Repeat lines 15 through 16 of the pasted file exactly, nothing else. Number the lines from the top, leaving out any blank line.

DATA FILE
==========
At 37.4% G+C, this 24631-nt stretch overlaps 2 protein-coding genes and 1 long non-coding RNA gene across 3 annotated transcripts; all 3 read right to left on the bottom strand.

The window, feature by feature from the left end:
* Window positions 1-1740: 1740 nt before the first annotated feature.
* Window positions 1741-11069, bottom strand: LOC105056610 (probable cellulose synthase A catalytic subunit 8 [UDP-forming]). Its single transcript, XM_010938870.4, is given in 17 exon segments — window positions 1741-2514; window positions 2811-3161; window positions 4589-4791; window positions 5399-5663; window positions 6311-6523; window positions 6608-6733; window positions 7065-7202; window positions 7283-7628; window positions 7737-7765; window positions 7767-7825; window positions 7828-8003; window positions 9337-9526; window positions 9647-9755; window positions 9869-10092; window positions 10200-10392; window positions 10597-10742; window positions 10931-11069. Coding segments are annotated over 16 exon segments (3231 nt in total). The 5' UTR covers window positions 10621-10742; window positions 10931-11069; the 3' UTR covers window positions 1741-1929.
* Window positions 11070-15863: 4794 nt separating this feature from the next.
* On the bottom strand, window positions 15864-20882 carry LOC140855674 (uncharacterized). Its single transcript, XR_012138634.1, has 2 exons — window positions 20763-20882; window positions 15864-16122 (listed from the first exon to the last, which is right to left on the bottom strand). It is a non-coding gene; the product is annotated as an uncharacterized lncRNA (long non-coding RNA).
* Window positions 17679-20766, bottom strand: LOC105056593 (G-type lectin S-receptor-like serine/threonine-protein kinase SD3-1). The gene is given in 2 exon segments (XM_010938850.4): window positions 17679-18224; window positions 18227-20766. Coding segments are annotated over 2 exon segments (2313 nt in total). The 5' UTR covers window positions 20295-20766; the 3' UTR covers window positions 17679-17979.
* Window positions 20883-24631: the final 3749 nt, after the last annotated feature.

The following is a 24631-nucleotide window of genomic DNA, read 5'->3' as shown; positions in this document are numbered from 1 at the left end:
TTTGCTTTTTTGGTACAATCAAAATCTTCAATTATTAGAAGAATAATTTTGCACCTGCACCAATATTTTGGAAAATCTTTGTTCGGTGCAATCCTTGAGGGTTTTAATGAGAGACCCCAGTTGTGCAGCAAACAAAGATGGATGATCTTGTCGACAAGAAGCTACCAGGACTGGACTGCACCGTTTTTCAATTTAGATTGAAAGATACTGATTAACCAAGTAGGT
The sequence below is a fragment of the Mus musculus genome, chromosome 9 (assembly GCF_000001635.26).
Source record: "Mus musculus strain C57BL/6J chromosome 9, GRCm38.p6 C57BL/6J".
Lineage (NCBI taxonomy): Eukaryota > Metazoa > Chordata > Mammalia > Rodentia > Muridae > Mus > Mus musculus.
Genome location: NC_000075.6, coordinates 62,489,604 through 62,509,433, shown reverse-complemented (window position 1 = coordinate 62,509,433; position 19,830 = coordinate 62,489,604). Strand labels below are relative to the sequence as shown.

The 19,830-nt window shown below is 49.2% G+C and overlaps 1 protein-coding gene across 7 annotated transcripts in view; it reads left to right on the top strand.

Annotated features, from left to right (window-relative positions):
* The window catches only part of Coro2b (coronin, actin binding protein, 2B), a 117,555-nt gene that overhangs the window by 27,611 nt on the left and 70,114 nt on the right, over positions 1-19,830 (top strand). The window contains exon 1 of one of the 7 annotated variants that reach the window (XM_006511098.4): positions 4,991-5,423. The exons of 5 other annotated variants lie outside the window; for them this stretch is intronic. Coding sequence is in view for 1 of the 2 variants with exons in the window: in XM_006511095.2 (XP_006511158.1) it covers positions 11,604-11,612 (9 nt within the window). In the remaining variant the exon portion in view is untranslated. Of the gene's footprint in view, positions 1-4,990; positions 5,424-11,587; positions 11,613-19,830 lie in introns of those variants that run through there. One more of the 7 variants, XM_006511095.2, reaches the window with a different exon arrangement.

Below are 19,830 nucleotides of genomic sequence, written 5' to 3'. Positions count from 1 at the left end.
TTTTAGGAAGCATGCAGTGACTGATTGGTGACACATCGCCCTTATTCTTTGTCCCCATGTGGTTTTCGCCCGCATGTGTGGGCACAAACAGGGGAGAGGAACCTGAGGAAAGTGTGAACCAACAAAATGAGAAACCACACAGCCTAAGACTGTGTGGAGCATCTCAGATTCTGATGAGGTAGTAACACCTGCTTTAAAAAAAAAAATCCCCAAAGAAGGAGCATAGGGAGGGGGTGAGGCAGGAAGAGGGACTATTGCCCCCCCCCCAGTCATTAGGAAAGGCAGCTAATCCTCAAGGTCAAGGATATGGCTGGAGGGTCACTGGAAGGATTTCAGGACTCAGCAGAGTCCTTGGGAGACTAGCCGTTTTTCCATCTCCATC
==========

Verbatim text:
The 19,830-nt window shown below is 49.2% G+C and overlaps 1 protein-coding gene across 7 annotated transcripts in view; it reads left to right on the top strand.

Annotated features, from left to right (window-relative positions):